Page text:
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Bringing knowledge of boreal forests and Nordic forestry to EU forest policy

2021 brought an avalanche of regulation from the EU

In 2021, the European Commission published a large number of forest-related policy proposals. Although the EU does not have a common forest policy, the use of forests is directly or indirectly affected by various sectoral policies, in particular climate, energy and environmental policies. Among other things, the Commission presented a number of regulations related to climate change mitigation as part of the “Fit for 55” preparedness package. The EU Forest Strategy was also published.

In addition, the Commission published EU taxonomy’s technical screening criteria for climate change mitigation, a proposal for regulation on deforestation-free products, and promoted the implementation of the EU Biodiversity Strategy.

A common feature of these proposals is their emphasis on the role of forests in terms of climate and biodiversity objectives, with less attention paid to the economic aspects of forest use. Often, proposals also offer similar policies and criteria for all vegetation zones, without taking into account differences in natural conditions or forest structure. 

Monitoring of EU policy was intensified – active contacts with MEPs and the Commission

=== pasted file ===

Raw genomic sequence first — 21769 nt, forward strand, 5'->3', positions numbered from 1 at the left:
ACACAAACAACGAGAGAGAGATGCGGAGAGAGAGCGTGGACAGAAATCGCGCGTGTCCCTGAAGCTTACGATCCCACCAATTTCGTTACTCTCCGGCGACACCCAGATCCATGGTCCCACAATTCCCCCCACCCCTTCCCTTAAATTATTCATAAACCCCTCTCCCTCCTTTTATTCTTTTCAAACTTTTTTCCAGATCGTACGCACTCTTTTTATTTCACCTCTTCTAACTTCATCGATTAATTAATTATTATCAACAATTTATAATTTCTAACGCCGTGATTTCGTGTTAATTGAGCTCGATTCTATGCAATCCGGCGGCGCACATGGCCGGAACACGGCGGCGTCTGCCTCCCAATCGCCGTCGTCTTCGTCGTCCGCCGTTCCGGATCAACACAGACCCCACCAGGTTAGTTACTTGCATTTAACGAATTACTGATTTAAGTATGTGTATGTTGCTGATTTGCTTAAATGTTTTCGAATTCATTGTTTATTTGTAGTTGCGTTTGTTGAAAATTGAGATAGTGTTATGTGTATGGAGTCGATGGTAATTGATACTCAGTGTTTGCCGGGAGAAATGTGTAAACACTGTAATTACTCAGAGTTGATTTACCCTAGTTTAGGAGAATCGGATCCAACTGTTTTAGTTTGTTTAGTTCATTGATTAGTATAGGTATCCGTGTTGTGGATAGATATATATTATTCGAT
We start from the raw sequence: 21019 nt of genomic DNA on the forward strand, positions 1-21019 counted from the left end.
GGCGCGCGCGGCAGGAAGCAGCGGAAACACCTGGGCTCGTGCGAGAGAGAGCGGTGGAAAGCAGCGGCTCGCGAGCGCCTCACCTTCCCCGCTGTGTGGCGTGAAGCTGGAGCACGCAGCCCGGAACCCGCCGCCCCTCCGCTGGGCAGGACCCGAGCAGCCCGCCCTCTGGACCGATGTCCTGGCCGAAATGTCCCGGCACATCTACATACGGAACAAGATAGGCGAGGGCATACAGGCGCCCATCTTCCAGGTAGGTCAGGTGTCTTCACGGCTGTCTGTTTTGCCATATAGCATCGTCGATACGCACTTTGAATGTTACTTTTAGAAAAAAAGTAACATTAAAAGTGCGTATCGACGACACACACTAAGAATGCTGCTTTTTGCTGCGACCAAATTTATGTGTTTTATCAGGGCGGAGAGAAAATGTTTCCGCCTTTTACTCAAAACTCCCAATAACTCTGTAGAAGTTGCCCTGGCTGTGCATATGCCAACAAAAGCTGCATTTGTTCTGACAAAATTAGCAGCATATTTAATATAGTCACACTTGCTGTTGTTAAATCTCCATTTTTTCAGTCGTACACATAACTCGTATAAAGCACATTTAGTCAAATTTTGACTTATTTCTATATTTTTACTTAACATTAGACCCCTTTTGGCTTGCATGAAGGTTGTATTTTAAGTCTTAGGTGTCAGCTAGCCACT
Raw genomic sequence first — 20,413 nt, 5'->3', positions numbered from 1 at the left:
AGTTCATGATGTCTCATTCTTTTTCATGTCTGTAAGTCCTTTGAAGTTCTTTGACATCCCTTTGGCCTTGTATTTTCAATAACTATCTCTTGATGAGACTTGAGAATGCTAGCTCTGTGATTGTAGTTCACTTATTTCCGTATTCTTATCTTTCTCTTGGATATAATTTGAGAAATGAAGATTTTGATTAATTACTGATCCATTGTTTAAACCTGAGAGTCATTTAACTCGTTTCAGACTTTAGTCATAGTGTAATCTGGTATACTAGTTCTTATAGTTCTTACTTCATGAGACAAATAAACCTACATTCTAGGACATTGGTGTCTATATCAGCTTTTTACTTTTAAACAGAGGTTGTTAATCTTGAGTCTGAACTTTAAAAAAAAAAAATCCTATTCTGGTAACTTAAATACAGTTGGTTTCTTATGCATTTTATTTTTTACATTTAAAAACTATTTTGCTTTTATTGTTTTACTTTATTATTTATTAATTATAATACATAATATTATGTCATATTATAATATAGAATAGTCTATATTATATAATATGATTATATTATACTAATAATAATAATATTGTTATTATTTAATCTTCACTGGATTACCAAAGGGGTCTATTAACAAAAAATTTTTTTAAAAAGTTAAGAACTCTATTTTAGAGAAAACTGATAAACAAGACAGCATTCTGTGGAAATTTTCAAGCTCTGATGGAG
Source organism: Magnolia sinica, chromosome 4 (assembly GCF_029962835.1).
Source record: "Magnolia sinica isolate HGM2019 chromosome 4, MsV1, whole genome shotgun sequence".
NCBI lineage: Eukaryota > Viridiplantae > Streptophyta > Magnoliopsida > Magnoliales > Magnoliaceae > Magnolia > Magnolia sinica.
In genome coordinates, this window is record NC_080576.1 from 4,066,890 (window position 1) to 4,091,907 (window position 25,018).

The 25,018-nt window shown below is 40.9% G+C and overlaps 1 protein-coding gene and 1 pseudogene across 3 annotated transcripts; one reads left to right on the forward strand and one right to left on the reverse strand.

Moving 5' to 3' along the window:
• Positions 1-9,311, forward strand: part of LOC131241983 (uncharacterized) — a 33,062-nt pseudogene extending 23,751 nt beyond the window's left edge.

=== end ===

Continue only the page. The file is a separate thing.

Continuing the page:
Natural Resources Institute Finland (Luke) has increased both the exchange of research-based information for EU decision makers and its own monitoring of EU forest-related policies. During the pandemic, Luke organised several interactive virtual meetings with Finland’s Members of the European Parliament (MEPs), as well as representatives of various Commission Directorates-General.

Based on Luke’s research, the meetings discussed—among other things—the inventory of forests and the challenges posed to the greenhouse gas inventory by the reform of the EU’s land use, land-use change and forestry (LULUCF) Regulation. Luke has also consulted MEPs involved in LULUCF work, organised a forest webinar for EU decision makers during the preparation of the EU Forest Strategy, and presented the research results to the Commissioners visiting Finland. Research findings on boreal forests have been incorporated into decision making, including through public consultations on various policy proposals. 

Impacts on policies through increasing knowledge on scientific results

Luke’s EU policy work has sought to increase decision-makers’ knowledge of boreal forests and Nordic forestry. By responding to the information needs of Finnish MEPs, it has been possible to integrate scientific knowledge and results into decision making and to influence—at least to some extent—the way in which policies take shape. By increasing the monitoring of EU policy, it has also been possible to increase the awareness and transparency of its effects on the Finnish forest sector to both decision makers and the general public in Finland. 

“During our visits to Brussels, it has been great to see that there has been a demand for Luke’s expertise. Scientific knowledge and results are needed to support policy”, says Mika Mustonen, Luke’s senior specialist. “The demand for our knowledge is likely to remain high in the coming years, as work on the ongoing processes is still in progress in the EU in many respects, and new needs will certainly emerge”, adds Antti Mutanen, research scientist at Luke. 

Photo: Erkki Oksanen

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